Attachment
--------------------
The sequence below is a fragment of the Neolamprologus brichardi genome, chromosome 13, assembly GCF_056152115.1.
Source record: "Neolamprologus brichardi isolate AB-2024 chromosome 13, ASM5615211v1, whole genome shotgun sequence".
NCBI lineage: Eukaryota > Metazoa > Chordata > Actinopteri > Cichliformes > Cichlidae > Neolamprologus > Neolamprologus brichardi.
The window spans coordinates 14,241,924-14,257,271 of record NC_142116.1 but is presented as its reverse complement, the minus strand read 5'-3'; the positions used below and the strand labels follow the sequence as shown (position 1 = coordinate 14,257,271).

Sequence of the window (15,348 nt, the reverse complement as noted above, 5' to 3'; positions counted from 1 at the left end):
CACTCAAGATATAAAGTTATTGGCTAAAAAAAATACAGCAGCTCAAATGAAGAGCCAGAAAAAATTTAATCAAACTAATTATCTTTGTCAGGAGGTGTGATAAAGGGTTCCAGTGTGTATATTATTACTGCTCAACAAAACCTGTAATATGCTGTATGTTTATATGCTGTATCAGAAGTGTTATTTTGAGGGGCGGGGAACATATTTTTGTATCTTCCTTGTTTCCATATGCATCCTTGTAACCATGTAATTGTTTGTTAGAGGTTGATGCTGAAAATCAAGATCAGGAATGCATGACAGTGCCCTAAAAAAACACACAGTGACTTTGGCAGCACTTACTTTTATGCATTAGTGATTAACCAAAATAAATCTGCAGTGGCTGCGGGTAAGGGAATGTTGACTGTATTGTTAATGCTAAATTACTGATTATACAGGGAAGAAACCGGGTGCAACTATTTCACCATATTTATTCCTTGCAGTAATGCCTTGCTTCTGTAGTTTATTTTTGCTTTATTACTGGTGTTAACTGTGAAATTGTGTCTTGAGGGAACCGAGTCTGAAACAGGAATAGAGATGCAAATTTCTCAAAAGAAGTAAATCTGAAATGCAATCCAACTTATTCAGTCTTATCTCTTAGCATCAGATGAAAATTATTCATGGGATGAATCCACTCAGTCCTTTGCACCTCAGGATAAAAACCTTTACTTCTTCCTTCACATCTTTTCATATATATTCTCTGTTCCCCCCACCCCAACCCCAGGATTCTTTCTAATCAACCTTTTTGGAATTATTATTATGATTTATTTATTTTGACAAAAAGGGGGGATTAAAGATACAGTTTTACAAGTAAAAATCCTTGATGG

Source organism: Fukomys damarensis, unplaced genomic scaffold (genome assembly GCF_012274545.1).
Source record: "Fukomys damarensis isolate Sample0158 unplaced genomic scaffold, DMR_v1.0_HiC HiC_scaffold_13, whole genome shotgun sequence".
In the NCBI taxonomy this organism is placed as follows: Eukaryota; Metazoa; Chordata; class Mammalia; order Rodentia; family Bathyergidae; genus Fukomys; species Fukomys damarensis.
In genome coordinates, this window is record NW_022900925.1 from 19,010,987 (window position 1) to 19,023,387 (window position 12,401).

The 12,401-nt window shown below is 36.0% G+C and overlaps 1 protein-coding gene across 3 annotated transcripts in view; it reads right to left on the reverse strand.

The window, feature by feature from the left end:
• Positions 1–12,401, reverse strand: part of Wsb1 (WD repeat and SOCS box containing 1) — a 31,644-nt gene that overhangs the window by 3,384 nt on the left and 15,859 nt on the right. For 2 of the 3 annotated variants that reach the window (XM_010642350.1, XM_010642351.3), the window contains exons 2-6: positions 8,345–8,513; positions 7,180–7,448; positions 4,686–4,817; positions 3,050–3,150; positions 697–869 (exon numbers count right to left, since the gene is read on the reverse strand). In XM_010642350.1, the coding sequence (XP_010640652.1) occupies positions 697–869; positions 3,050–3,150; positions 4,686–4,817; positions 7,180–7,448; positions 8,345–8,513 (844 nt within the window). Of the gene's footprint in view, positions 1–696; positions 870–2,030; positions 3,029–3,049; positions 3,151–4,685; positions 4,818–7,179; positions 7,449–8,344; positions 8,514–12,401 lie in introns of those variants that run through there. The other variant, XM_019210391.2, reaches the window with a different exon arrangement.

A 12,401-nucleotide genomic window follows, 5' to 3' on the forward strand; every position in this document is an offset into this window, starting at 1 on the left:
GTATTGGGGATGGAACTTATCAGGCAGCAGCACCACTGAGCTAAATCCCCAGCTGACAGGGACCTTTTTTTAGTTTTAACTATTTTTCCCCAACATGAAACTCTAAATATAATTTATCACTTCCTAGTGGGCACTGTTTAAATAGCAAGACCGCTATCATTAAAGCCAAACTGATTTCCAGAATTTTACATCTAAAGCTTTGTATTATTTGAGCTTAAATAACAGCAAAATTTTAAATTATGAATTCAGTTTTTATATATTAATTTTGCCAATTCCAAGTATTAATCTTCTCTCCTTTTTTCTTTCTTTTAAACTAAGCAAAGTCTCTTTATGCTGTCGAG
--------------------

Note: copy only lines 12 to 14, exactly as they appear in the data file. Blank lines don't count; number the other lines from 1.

The window, feature by feature from the left end:
• Positions 1–12,401, reverse strand: part of Wsb1 (WD repeat and SOCS box containing 1) — a 31,644-nt gene that overhangs the window by 3,384 nt on the left and 15,859 nt on the right. For 2 of the 3 annotated variants that reach the window (XM_010642350.1, XM_010642351.3), the window contains exons 2-6: positions 8,345–8,513; positions 7,180–7,448; positions 4,686–4,817; positions 3,050–3,150; positions 697–869 (exon numbers count right to left, since the gene is read on the reverse strand). In XM_010642350.1, the coding sequence (XP_010640652.1) occupies positions 697–869; positions 3,050–3,150; positions 4,686–4,817; positions 7,180–7,448; positions 8,345–8,513 (844 nt within the window). Of the gene's footprint in view, positions 1–696; positions 870–2,030; positions 3,029–3,049; positions 3,151–4,685; positions 4,818–7,179; positions 7,449–8,344; positions 8,514–12,401 lie in introns of those variants that run through there. The other variant, XM_019210391.2, reaches the window with a different exon arrangement.

A 12,401-nucleotide genomic window follows, 5' to 3' on the forward strand; every position in this document is an offset into this window, starting at 1 on the left: